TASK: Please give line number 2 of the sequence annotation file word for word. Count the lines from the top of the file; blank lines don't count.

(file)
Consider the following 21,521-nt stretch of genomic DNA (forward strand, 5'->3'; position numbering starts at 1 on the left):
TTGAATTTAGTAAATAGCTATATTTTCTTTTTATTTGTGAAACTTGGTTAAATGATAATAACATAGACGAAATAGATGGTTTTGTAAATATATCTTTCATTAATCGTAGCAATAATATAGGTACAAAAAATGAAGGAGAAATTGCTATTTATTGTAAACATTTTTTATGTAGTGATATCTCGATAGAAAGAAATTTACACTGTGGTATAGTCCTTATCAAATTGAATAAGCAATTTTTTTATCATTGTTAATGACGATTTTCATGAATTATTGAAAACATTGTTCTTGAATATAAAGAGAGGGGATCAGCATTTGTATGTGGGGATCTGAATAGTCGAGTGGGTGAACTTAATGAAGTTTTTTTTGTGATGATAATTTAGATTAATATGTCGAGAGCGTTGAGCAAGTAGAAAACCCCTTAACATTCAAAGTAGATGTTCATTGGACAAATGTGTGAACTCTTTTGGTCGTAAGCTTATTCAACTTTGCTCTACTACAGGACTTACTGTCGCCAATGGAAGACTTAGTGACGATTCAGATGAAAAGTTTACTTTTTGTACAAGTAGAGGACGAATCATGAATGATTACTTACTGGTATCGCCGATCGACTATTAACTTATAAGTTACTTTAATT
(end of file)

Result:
TTGAATTTAGTAAATAGCTATATTTTCTTTTTATTTGTGAAACTTGGTTAAATGATAATAACATAGACGAAATAGATGGTTTTGTAAATATATCTTTCATTAATCGTAGCAATAATATAGGTACAAAAAATGAAGGAGAAATTGCTATTTATTGTAAACATTTTTTATGTAGTGATATCTCGATAGAAAGAAATTTACACTGTGGTATAGTCCTTATCAAATTGAATAAGCAATTTTTTTATCATTGTTAATGACGATTTTCATGAATTATTGAAAACATTGTTCTTGAATATAAAGAGAGGGGATCAGCATTTGTATGTGGGGATCTGAATAGTCGAGTGGGTGAACTTAATGAAGTTTTTTTTGTGATGATAATTTAGATTAATATGTCGAGAGCGTTGAGCAAGTAGAAAACCCCTTAACATTCAAAGTAGATGTTCATTGGACAAATGTGTGAACTCTTTTGGTCGTAAGCTTATTCAACTTTGCTCTACTACAGGACTTACTGTCGCCAATGGAAGACTTAGTGACGATTCAGATGAAAAGTTTACTTTTTGTACAAGTAGAGGACGAATCATGAATGATTACTTACTGGTATCGCCGATCGACTATTAACTTATAAGTTACTTTAATT